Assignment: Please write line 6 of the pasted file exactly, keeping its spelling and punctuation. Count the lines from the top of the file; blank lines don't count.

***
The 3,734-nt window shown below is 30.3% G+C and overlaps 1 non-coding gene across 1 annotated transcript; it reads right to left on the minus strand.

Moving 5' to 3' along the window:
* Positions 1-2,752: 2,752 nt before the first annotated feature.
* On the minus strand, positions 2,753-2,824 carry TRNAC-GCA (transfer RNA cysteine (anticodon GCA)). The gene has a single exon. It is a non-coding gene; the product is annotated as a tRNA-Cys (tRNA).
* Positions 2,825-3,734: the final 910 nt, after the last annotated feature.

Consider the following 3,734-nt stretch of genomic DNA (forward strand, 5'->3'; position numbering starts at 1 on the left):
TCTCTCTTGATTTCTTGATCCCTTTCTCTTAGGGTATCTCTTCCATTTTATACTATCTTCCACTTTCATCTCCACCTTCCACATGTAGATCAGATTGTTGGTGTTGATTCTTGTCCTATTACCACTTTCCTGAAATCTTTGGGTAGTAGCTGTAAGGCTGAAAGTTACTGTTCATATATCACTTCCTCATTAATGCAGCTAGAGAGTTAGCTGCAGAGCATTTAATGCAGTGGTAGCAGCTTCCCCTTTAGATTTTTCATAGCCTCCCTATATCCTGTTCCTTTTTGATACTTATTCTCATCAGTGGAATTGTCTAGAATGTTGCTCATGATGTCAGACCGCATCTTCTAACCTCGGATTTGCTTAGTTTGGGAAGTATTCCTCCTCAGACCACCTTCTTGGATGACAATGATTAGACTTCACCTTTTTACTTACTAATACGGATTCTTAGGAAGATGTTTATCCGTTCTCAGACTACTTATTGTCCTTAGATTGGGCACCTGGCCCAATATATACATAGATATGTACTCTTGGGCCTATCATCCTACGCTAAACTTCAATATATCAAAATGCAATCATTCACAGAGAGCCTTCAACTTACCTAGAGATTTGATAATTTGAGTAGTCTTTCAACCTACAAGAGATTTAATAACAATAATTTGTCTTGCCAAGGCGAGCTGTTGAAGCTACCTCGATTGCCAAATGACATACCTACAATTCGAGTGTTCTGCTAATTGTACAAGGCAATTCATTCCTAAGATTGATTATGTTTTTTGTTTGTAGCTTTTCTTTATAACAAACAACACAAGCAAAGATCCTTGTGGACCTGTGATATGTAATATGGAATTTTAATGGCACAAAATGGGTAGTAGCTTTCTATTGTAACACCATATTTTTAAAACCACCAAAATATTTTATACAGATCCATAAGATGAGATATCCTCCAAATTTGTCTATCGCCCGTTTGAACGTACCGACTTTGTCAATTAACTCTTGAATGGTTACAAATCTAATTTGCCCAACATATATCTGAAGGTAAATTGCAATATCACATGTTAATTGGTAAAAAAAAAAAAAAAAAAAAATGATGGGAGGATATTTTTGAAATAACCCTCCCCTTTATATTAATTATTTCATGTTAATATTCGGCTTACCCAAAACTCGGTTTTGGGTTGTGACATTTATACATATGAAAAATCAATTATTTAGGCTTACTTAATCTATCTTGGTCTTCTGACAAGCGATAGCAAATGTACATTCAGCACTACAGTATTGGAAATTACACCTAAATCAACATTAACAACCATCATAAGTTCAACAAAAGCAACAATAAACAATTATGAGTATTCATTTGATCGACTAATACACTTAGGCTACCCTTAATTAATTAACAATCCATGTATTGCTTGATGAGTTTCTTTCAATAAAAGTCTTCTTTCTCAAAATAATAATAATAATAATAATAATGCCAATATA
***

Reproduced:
Consider the following 3,734-nt stretch of genomic DNA (forward strand, 5'->3'; position numbering starts at 1 on the left):